The news anyone with half a brain has been dreading:
"On Friday evening, President Trump announced that he has ordered the US military to attack Syria's government. The attacks, which will be participated in by British and French forces, will focus on strikes against Syrian chemical capabilities... " (US, UK, France launch attacks on Syria, Jason Ditz, antiwar.com, 13/4/18)
I'm reminded of the combined British/French/Israeli aggression against Egypt in 1956, known as the Suez crisis. (For Israel today, merely substitute USrael.)
I'm reminded too of the following words by Britain's Minister of State at the Foreign Office at the time, Anthony Nutting, who resigned in protest at Britain's decision to join the prior Franco-Israeli conspiracy to attack Egypt:
"Rudyard Kipling's well-known lines on the Boer War - 'Let us admit it fairly as a business people should/ We have had no end of a lesson, it will do us no end of good' - apply equally appropriately to the Suez disaster of 1956. The Boer War, like the American War of Independence nearly 150 years before, showed that the Dutch colonies were not prepared to submit to British imperialism: the Suez War, 40 years later, showed that Britain could no longer dictate to Egypt.
"Within the span of that turbulent half-century the world was transformed and the conditions in which Britain had been able to play her former imperial role ceased to exist. British rule was withdrawn from vast areas of the world as the nineteenth-century concept of Empire was swept away in the scalding torrents of twentieth-century nationalism. Tel el-Kebir, Omdurman and the Khyber Pass now belong in the history books: the Wolseleys and the Kitcheners have ceased to be the arbiters of the fate of nations which, regardless of size and strength, now enjoy equality of status with the mightiest of powers in the United Nations.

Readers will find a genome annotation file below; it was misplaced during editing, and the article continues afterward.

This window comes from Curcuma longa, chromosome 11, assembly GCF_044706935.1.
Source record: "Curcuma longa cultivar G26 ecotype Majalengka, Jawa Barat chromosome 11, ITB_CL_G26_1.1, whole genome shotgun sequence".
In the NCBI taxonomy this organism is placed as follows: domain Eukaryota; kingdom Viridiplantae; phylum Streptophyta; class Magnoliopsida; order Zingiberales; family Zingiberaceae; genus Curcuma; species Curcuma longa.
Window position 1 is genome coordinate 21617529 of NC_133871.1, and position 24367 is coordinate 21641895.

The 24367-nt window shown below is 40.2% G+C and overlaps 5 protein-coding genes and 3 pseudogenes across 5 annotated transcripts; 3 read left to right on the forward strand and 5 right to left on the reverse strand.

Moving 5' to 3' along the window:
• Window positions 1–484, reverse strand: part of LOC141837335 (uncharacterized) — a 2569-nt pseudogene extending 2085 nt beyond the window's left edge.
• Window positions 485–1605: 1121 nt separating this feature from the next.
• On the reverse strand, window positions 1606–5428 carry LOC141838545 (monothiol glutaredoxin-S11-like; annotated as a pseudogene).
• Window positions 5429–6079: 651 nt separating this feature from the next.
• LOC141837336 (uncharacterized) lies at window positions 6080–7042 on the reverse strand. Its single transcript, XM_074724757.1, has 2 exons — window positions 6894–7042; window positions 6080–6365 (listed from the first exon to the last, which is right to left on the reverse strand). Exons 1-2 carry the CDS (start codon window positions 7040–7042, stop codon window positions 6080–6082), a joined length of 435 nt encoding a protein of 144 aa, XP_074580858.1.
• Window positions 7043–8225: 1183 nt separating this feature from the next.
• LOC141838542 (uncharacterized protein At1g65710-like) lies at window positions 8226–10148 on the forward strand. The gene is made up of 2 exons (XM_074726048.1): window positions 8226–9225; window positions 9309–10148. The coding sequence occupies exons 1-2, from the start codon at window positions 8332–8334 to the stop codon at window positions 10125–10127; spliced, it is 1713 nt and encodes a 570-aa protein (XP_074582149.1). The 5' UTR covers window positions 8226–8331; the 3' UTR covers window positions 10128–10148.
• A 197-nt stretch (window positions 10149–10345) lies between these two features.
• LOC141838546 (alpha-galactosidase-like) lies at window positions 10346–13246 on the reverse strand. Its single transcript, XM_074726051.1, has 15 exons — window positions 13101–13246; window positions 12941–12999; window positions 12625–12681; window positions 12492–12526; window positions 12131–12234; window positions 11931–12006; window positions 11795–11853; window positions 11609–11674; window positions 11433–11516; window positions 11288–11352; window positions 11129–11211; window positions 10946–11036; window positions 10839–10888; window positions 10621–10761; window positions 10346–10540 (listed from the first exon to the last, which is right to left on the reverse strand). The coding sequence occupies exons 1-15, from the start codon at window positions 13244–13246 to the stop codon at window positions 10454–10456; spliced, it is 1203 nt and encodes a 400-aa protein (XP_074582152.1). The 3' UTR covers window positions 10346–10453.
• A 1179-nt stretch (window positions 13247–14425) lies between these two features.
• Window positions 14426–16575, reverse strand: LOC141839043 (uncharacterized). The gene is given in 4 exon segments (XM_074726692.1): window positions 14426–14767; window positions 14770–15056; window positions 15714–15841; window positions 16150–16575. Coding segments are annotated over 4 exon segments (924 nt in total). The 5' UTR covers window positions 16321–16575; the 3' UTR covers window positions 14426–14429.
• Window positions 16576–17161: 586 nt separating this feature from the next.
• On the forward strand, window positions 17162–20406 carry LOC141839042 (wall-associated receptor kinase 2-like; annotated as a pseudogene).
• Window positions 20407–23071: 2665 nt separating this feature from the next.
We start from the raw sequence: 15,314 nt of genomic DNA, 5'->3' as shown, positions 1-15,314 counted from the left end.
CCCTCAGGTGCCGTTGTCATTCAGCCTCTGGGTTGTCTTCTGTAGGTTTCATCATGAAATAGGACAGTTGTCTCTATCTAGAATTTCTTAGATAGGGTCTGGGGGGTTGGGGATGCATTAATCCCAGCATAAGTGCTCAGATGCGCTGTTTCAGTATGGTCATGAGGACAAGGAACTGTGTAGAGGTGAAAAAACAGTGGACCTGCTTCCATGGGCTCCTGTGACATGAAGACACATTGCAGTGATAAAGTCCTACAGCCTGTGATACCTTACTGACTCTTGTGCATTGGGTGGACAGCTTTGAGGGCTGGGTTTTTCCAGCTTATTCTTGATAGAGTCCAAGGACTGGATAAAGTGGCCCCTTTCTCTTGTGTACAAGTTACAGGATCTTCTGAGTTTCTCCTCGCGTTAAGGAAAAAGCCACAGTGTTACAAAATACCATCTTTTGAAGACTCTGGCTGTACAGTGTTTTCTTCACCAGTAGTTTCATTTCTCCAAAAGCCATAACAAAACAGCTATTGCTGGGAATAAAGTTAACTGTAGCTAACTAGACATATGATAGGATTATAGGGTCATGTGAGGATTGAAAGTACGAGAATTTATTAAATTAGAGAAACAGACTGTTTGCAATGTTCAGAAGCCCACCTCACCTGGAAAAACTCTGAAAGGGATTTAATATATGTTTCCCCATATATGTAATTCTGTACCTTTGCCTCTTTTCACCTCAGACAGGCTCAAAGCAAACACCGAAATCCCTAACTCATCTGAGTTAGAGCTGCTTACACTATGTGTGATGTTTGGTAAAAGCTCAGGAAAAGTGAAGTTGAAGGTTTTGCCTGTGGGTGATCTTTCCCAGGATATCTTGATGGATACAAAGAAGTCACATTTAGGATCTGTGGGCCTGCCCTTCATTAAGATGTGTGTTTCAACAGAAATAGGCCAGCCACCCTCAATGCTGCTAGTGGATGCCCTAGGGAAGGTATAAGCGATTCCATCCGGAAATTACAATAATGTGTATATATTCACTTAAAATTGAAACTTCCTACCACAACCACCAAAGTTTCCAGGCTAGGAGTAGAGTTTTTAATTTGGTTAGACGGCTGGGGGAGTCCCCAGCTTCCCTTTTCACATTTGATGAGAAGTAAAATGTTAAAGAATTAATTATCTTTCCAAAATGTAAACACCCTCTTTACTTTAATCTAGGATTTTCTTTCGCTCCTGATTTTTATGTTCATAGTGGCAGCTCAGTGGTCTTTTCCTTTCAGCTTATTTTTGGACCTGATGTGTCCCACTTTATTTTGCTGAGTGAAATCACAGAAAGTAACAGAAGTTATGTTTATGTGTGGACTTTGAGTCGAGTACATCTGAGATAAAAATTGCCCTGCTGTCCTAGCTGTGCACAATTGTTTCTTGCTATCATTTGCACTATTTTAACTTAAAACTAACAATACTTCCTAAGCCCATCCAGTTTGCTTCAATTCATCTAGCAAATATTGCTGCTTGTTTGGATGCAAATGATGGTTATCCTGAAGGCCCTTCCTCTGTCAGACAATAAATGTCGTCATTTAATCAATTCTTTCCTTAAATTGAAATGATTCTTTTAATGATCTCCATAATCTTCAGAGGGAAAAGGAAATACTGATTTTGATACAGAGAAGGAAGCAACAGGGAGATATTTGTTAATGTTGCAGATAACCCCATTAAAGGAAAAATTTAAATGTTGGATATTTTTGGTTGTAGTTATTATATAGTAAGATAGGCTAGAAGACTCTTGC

"One of the more curious features of modern British history is that, while generally prepared to accept this transformation in respect of the Indian and Colonial Empires, successive British Governments were to show an extreme reluctance to abdicate control in the Middle East." (No End of a Lesson: The Story of Suez, 1967, pp 7-8)
Nutting published this insight into the colonial mindset of the British ruling class in the preface to his book on the Suez debacle 51 years ago. In attacking Syria yesterday, Britain and its Franco-USraeli accomplices have obviously learnt NOTHING in the 62-year period since they fucked up in Egypt in 1956.